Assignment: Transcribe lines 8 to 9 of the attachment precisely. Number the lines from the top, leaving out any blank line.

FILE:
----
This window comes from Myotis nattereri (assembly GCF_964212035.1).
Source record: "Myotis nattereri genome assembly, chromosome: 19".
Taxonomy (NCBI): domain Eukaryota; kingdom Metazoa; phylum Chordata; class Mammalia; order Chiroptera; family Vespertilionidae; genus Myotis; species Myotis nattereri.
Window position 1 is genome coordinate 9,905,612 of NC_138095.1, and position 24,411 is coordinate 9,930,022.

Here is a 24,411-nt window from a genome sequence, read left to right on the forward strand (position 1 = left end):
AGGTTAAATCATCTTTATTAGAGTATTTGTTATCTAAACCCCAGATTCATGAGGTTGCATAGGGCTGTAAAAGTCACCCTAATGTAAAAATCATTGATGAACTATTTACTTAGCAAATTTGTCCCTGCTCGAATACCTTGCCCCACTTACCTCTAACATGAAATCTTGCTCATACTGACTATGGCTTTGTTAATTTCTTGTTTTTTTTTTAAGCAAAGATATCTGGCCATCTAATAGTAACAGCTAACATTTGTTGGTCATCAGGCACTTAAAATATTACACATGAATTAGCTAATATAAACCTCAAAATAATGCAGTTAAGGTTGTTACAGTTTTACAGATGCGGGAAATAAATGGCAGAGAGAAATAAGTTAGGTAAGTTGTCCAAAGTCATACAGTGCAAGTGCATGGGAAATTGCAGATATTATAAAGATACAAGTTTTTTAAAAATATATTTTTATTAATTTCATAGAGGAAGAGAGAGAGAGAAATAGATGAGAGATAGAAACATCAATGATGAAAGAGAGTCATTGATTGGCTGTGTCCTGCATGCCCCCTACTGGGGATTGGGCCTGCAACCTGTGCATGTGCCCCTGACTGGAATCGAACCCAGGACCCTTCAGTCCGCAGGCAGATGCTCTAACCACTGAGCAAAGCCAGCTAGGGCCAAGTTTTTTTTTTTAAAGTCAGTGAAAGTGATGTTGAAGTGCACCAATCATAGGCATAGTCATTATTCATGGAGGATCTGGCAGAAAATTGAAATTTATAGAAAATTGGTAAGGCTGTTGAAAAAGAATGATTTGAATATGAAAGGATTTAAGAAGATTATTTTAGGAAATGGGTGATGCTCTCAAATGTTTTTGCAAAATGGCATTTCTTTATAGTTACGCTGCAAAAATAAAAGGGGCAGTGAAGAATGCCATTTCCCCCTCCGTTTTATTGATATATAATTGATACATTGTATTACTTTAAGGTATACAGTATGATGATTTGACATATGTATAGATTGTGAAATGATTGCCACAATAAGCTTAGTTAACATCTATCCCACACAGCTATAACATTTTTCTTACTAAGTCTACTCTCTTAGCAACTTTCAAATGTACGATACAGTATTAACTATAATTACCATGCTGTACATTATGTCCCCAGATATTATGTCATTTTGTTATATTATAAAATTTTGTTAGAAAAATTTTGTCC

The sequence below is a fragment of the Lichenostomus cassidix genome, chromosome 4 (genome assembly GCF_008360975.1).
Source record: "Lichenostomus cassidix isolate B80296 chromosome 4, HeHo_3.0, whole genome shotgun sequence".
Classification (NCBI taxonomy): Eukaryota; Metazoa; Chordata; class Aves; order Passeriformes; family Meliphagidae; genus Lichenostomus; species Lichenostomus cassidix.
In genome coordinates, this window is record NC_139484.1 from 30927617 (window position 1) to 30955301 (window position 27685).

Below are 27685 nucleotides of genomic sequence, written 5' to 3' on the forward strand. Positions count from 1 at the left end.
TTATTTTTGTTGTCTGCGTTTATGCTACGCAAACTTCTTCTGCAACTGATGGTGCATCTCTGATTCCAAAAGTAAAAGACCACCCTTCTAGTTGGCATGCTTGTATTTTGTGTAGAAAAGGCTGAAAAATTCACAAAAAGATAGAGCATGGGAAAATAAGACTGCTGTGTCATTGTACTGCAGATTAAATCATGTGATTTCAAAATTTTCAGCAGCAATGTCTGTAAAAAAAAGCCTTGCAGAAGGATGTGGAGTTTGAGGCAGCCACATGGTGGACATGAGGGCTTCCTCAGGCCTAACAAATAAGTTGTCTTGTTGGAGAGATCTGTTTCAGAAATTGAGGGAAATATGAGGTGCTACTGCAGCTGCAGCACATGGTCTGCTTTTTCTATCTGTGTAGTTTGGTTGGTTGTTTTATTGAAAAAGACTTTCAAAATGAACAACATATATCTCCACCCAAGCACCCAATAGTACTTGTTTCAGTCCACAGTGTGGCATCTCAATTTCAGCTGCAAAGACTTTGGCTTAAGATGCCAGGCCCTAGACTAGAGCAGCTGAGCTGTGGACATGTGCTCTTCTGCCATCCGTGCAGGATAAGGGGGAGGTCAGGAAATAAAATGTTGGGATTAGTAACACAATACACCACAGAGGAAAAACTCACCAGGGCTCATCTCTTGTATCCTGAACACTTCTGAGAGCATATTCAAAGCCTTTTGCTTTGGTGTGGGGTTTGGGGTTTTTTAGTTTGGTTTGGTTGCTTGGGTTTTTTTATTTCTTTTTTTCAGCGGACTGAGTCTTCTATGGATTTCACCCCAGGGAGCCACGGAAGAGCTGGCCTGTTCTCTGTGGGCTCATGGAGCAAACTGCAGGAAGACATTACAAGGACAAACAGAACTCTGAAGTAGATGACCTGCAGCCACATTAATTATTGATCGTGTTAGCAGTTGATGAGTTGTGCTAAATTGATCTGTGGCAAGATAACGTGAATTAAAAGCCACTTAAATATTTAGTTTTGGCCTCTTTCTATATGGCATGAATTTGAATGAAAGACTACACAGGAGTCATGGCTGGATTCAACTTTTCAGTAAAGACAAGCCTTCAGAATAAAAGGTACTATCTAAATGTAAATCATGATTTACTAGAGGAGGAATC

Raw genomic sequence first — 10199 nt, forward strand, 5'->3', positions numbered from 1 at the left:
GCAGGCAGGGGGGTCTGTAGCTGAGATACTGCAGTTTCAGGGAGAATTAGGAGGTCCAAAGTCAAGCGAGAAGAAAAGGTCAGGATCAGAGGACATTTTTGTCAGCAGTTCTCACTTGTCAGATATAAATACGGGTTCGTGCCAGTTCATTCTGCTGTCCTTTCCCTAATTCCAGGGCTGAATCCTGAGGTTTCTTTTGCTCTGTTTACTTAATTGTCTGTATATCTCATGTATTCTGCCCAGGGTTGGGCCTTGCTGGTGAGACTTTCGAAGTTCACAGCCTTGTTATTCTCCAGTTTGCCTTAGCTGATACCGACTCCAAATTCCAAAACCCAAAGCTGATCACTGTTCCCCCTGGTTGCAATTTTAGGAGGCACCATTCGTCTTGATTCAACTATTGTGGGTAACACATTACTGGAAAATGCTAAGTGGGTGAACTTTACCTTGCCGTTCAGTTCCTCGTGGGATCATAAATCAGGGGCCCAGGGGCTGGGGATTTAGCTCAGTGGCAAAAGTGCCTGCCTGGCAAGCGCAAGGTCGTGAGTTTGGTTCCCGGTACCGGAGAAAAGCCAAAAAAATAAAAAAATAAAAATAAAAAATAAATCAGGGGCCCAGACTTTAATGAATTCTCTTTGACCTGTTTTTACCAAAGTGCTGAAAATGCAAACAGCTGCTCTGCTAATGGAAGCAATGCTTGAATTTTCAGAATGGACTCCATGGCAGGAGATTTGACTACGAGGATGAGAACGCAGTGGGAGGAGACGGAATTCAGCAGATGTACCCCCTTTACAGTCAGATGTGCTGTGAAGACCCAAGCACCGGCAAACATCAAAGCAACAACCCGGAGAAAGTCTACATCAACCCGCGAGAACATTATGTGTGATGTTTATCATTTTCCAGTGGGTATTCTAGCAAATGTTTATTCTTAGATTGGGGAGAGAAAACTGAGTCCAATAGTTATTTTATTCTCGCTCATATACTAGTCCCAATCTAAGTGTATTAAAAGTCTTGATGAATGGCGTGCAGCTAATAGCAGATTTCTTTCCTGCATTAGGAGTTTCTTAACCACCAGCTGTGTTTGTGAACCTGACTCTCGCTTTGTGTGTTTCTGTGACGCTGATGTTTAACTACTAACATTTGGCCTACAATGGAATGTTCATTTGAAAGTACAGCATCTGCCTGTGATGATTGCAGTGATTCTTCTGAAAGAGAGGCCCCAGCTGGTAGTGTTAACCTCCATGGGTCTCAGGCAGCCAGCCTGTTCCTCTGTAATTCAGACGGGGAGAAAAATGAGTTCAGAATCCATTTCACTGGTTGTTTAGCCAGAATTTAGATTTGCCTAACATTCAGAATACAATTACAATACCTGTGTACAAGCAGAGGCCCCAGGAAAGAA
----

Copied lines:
Source record: "Lichenostomus cassidix isolate B80296 chromosome 4, HeHo_3.0, whole genome shotgun sequence".
Classification (NCBI taxonomy): Eukaryota; Metazoa; Chordata; class Aves; order Passeriformes; family Meliphagidae; genus Lichenostomus; species Lichenostomus cassidix.